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A range of contraceptive options necessary for making informed decisions

In the lead-up to World Contraception Day (WCD) on 26 September, Sustainable Population Australia (SPA) has called for potentially fertile people everywhere to have information about, and access to, a range of contraceptive options so that they can make informed choices on their sexual and reproductive health.

Contraceptive methods include hormonal options like birth control pills, patches, and injections; barrier methods such as condoms and diaphragms; and long-acting reversible contraceptives (LARCs) such as intrauterine devices (IUDs) and implants.

SPA national president Jenny Goldie says an estimated 257 million women worldwide have an unmet need for safe, reliable contraception.

“It’s not just availability,” says Ms Goldie. “The United Nations reports that 44 percent of partnered women and girls in 68 reporting countries are denied the right to make decisions about their bodies when it comes to having sex, using contraception and seeking health care.

“Nevertheless, having a range of contraceptive options allows women to make decisions that align with their unique circumstances and aspirations. If they are not permitted by their partners to take the oral contraceptive pill, for instance, they should be able to ward off pregnancy through other means such as patches or IUDs.

“If women are unable to control their reproductive health, their access to education and, later, employment can be severely limited. Contraception allows them to choose the time of a pregnancy and the space between each. This is important for maternal and child health and well-being and will increase education and employment opportunities.”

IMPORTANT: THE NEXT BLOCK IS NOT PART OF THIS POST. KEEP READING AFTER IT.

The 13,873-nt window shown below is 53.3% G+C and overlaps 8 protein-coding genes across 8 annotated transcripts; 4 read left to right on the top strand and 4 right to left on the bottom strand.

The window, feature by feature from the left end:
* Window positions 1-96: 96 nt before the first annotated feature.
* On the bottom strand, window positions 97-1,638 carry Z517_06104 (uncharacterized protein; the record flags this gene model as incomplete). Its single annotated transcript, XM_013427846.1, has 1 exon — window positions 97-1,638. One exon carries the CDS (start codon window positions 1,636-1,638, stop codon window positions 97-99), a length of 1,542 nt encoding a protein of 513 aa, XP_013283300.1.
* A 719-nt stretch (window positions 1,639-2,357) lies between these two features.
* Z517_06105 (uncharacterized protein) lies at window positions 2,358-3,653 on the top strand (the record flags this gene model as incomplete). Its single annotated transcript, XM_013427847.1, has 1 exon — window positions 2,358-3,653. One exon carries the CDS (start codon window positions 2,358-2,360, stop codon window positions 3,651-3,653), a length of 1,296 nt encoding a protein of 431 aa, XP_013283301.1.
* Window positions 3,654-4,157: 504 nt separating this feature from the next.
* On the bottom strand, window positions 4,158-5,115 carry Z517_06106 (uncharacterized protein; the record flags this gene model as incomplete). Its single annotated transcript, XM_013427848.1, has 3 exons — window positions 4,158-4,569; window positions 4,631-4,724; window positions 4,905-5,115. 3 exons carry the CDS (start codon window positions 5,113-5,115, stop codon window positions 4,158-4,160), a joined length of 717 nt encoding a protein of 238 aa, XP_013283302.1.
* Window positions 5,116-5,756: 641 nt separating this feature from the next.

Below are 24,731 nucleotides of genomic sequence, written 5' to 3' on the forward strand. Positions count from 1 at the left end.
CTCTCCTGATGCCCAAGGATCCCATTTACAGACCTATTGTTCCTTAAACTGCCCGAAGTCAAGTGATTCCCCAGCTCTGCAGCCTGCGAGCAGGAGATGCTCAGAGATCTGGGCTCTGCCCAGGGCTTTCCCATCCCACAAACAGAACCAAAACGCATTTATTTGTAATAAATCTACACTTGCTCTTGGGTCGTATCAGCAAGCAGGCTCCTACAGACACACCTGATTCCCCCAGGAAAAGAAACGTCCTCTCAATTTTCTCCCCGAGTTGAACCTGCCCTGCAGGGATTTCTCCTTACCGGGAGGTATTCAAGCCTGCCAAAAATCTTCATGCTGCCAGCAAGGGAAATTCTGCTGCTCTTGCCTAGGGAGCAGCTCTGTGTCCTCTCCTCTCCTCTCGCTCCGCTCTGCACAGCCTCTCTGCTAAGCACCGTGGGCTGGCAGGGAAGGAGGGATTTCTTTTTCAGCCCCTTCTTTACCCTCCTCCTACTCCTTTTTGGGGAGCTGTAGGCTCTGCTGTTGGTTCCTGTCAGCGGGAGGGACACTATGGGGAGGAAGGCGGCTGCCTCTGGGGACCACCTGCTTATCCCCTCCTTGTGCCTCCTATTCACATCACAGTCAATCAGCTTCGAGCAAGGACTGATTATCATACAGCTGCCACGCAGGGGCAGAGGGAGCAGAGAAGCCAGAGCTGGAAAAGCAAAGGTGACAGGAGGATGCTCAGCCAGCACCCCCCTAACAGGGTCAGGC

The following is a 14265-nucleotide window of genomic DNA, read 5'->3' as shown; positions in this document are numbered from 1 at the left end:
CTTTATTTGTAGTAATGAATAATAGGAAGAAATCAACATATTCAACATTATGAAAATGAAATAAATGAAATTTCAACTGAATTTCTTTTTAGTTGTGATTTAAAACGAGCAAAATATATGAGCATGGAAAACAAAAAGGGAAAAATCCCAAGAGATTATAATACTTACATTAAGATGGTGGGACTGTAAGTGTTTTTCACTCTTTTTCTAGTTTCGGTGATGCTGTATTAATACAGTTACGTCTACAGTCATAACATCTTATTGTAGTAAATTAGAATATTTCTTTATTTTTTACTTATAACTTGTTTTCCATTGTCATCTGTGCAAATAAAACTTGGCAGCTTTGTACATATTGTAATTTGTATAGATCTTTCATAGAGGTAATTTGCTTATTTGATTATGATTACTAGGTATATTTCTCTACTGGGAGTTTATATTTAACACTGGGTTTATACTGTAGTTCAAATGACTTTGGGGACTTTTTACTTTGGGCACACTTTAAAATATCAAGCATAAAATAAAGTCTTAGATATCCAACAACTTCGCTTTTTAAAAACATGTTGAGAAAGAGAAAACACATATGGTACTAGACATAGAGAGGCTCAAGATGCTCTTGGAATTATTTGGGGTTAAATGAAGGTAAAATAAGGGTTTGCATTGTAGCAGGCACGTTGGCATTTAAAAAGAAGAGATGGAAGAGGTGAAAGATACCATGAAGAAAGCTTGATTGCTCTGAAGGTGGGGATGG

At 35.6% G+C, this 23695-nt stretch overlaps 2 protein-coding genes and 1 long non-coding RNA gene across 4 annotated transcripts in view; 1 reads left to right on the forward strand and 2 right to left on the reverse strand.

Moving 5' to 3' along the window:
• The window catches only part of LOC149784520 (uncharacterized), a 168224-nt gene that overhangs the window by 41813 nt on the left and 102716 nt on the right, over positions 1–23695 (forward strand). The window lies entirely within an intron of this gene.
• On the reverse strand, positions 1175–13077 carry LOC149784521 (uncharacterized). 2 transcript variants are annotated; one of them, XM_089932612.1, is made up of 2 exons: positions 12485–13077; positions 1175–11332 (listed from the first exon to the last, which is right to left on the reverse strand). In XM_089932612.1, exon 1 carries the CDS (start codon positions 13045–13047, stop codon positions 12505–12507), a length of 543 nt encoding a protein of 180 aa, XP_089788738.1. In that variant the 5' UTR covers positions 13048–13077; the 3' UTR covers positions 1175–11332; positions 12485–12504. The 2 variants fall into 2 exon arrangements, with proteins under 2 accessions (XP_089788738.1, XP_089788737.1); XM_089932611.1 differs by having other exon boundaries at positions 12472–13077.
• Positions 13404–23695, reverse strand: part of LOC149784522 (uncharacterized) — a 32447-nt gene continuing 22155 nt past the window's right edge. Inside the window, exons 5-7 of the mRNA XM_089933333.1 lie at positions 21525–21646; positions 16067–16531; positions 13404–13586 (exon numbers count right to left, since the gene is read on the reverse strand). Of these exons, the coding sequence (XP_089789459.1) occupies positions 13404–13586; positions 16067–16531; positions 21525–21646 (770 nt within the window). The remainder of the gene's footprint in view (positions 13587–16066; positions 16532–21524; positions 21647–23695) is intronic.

Ms Goldie says that most of the world’s pregnancies are unplanned. A significant number of pregnancies which are unplanned and unwanted end in terrible medical circumstances, such as death from botched abortions.

“Maternal mortality from unsafe abortion is unfortunately common, including in our near neighbour, Papua New Guinea. If a mother dies as a result of a pregnancy or termination, the lives of other children are put at risk through want of care.

“Contraception is absolutely critical in averting such disasters,” says Ms Goldie.

“Apart from warding off unwanted pregnancy, contraception also has enormous health benefits. For example, the introduction of the Mirena (a hormonal-releasing IUD) reduced the hysterectomy rate by 20 percent by reducing menstrual flow.

“And by suppressing ovulation, the oral contraceptive pill can deal with gynaecological pathology which is associated with ovulation, for example, ovarian cysts.”

In May this year, the Senate Standing Committees on Community Affairs inquiring into universal access to reproductive healthcare, made a number of recommendations including: ‘that the Therapeutic Goods Administration reviews its approval processes to ensure that Australian consumers have timely access to the latest and safest contraceptive methods available internationally.’

“SPA calls on the Australian government to act accordingly,” says Ms Goldie.

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